Francisca Tirona-Benitez

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Francisca Tirona-Benitez

Francisca Tirona-Benitez (4 Jun 1886 - 7 Nov 1974) was a distinguished educator, humanitarian and civic leader. She was one of the founders of Philippine Women's University (PWU), the first university for women in Asia founded by Asian women.


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Women's Educator

Francisca Tirona-Benitez was born in Imus, Cavite to Guillermo Tirona and Jacoba Paredes, who were both school teachers. At age twelve, Francisca helped her mother in aiding the wounded Katipuneros during the Philippine Revolution. She became known as the "Little Girl of the Revolution".


A bright and active girl, Francisca attended high school at the Philippine Normal College (now Philippine Normal University) where she graduated salutatorian. Conrado Benitez, a classmate and suitor, graduated Valedictorian. He was her future husband.


Francisca followed the career path of her parents. She taught at the Manila High School and Sampaloc Elementary School, and became the first teacher of domestic science at the Philippine Normal College. She also served as the assistant dean of a girls' dormitory, where she realized the need to have safe boarding houses for female students who came from different provinces. Francisca dreamt of putting up a school exclusive school for girls.


In 1919, Francisca, with six other women educators, established the Philippine Women’s College. The College began by admitting enrollees from kindergarten up to third year high school. The medium of education was English, and most teachers were women. Francisca Benitez was elected president in 1920. She immediately evolved a philosophy of education for women that combined the art of homemaking, the pursuit of a career, and the discharge of social and civic responsibilities. She emphasized that women are the natural custodian of moral values and the custodian and keeper of the home. Through her efforts, a three-story building was constructed on Taft Avenue.


The school made history in 1928 when it established the country’s first college of home economics, which is now considered one of the best. In 1932, the college became the Philippine Women’s University, the first institution of higher learning for women in Asia, established by Asians. Thousands of women flocked to the PWU for professional degrees and graduate education.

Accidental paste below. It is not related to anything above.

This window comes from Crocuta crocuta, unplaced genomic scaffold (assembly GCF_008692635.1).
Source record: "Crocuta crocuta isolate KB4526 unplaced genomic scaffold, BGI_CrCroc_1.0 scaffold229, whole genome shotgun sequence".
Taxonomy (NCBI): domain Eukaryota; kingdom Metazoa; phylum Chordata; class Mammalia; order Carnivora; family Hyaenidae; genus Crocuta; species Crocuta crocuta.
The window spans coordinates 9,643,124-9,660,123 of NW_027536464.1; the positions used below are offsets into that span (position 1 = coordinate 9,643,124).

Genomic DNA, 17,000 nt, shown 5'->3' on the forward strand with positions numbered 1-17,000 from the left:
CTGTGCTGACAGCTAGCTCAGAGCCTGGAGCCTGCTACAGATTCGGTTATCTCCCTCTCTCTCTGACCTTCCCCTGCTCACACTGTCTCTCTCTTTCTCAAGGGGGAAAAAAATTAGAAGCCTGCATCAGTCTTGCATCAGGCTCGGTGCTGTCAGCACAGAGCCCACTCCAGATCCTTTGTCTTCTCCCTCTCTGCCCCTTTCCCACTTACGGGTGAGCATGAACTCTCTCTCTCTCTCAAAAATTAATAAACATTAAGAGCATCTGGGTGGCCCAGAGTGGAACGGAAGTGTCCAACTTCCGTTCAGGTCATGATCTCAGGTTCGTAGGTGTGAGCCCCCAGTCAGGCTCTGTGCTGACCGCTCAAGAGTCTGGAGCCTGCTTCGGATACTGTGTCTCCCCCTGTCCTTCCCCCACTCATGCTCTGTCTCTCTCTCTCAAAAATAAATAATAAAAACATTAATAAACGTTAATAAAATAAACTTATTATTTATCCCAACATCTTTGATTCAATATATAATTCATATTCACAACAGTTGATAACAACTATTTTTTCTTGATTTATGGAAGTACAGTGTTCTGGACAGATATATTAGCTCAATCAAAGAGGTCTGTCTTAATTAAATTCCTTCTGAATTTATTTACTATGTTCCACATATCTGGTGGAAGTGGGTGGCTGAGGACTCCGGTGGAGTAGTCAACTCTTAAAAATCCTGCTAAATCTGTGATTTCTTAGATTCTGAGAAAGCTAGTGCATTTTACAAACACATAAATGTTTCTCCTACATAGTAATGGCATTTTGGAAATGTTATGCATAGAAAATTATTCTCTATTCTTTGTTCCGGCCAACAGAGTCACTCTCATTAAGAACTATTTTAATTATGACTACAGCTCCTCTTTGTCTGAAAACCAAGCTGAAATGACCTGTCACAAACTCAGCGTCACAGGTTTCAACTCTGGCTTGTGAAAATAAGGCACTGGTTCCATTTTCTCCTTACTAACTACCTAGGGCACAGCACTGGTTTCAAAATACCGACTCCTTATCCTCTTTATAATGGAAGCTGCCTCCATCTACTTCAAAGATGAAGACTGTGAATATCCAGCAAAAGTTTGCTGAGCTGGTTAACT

Benitez served as PWU president for another 45 years after the war. She extended community services to the resettled families adjacent to the PWU Dasmariñas, Cavite campus and organized the Francisca Tirona Benitez Rurban Development Center as the university's community extension services, particularly in the provinces of Cavite and Laguna.


Humanitarian and Women's Leader

Francisca Benitez was also a humanitarian and civic leader. In 1913, she organized the Associacion de Damas Filipinas, the group behind the orphanage and settlement house for homeless women and children.


During the Japanese Occupation, Francisca, with daughter Helena, put up the Volunteer Social Aid Committee to give services to the prisoners of war in various camps. She was appointed by President Jose P. Laurel as director of the Women's Bureau which rallied the women's organizations to prepare and survive the disasters brought by the Second World War. After the war, both Francisca and Helena were both active in laying the groundwork for an organized women's sector.


In 1946, Francisca established the Civic Assembly of Women in the Philippines, now known as the National Council of Women in the Philippines (NCWP). The NCWP was instrumental in the establishment of the National Commission on the Role of Filipino Women (NCRFW), the government agency under the Office of the President that serves as the machinery for the advancement of Filipino women.


Awards

Francisca Benitez was the recipient of many honors and awards, including the President’s Rizal Pro-Patria award for her patriotism, contribution to education, and outstanding achievement to civic work for a half century. PWU conferred on her the title of President Emeritus along with its highest award, the Ang Hiyas ng Pamantasan (The Jewel of the University).


Francisca Tirona-Benitez was permanently disabled by a hipbone injury in 1970, and passed away at age 88…


References

Citation

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